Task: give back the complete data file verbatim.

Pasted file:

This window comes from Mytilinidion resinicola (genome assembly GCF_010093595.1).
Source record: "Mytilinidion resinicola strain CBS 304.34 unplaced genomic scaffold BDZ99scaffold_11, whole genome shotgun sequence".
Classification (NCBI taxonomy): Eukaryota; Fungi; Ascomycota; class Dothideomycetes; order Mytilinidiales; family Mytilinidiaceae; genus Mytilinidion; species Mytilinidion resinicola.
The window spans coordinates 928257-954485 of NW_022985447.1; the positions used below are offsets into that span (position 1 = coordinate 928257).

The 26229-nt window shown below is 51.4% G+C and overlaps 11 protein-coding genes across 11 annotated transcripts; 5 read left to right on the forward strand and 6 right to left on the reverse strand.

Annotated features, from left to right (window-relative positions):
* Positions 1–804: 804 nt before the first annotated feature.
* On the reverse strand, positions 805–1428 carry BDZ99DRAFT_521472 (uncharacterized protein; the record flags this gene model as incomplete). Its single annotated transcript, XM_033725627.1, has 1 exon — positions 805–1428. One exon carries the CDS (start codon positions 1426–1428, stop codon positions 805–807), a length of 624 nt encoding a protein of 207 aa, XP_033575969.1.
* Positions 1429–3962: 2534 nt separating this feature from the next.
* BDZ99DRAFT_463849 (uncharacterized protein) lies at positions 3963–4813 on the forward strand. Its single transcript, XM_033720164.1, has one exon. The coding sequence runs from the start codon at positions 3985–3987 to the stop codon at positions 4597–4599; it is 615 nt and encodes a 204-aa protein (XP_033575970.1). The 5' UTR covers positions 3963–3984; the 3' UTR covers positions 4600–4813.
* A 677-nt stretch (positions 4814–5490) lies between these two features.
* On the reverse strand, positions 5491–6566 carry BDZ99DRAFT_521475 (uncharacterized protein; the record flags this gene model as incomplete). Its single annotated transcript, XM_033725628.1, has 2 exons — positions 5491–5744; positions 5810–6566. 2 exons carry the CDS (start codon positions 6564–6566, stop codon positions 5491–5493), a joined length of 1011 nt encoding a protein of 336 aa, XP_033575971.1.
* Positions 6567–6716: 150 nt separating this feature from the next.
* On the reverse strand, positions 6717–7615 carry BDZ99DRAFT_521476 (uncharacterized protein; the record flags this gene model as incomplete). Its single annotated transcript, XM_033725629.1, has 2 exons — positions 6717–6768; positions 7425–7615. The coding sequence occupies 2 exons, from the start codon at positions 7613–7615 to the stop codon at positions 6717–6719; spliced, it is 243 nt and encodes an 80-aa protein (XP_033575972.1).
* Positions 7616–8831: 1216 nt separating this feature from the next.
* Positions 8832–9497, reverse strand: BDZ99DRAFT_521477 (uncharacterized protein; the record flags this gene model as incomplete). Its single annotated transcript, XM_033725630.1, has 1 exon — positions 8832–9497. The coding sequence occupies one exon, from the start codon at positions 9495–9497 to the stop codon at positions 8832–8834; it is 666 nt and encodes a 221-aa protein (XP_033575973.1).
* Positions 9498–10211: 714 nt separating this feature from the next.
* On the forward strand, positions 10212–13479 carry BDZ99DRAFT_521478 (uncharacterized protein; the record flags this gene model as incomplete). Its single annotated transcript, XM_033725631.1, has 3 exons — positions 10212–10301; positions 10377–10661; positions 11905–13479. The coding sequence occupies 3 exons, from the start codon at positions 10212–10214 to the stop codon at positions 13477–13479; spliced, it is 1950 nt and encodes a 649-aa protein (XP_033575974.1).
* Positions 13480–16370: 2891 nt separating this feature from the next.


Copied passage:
This window comes from Mytilinidion resinicola (genome assembly GCF_010093595.1).
Source record: "Mytilinidion resinicola strain CBS 304.34 unplaced genomic scaffold BDZ99scaffold_11, whole genome shotgun sequence".
Classification (NCBI taxonomy): Eukaryota; Fungi; Ascomycota; class Dothideomycetes; order Mytilinidiales; family Mytilinidiaceae; genus Mytilinidion; species Mytilinidion resinicola.
The window spans coordinates 928257-954485 of NW_022985447.1; the positions used below are offsets into that span (position 1 = coordinate 928257).

The 26229-nt window shown below is 51.4% G+C and overlaps 11 protein-coding genes across 11 annotated transcripts; 5 read left to right on the forward strand and 6 right to left on the reverse strand.

Annotated features, from left to right (window-relative positions):
* Positions 1–804: 804 nt before the first annotated feature.
* On the reverse strand, positions 805–1428 carry BDZ99DRAFT_521472 (uncharacterized protein; the record flags this gene model as incomplete). Its single annotated transcript, XM_033725627.1, has 1 exon — positions 805–1428. One exon carries the CDS (start codon positions 1426–1428, stop codon positions 805–807), a length of 624 nt encoding a protein of 207 aa, XP_033575969.1.
* Positions 1429–3962: 2534 nt separating this feature from the next.
* BDZ99DRAFT_463849 (uncharacterized protein) lies at positions 3963–4813 on the forward strand. Its single transcript, XM_033720164.1, has one exon. The coding sequence runs from the start codon at positions 3985–3987 to the stop codon at positions 4597–4599; it is 615 nt and encodes a 204-aa protein (XP_033575970.1). The 5' UTR covers positions 3963–3984; the 3' UTR covers positions 4600–4813.
* A 677-nt stretch (positions 4814–5490) lies between these two features.
* On the reverse strand, positions 5491–6566 carry BDZ99DRAFT_521475 (uncharacterized protein; the record flags this gene model as incomplete). Its single annotated transcript, XM_033725628.1, has 2 exons — positions 5491–5744; positions 5810–6566. 2 exons carry the CDS (start codon positions 6564–6566, stop codon positions 5491–5493), a joined length of 1011 nt encoding a protein of 336 aa, XP_033575971.1.
* Positions 6567–6716: 150 nt separating this feature from the next.
* On the reverse strand, positions 6717–7615 carry BDZ99DRAFT_521476 (uncharacterized protein; the record flags this gene model as incomplete). Its single annotated transcript, XM_033725629.1, has 2 exons — positions 6717–6768; positions 7425–7615. The coding sequence occupies 2 exons, from the start codon at positions 7613–7615 to the stop codon at positions 6717–6719; spliced, it is 243 nt and encodes an 80-aa protein (XP_033575972.1).
* Positions 7616–8831: 1216 nt separating this feature from the next.
* Positions 8832–9497, reverse strand: BDZ99DRAFT_521477 (uncharacterized protein; the record flags this gene model as incomplete). Its single annotated transcript, XM_033725630.1, has 1 exon — positions 8832–9497. The coding sequence occupies one exon, from the start codon at positions 9495–9497 to the stop codon at positions 8832–8834; it is 666 nt and encodes a 221-aa protein (XP_033575973.1).
* Positions 9498–10211: 714 nt separating this feature from the next.
* On the forward strand, positions 10212–13479 carry BDZ99DRAFT_521478 (uncharacterized protein; the record flags this gene model as incomplete). Its single annotated transcript, XM_033725631.1, has 3 exons — positions 10212–10301; positions 10377–10661; positions 11905–13479. The coding sequence occupies 3 exons, from the start codon at positions 10212–10214 to the stop codon at positions 13477–13479; spliced, it is 1950 nt and encodes a 649-aa protein (XP_033575974.1).
* Positions 13480–16370: 2891 nt separating this feature from the next.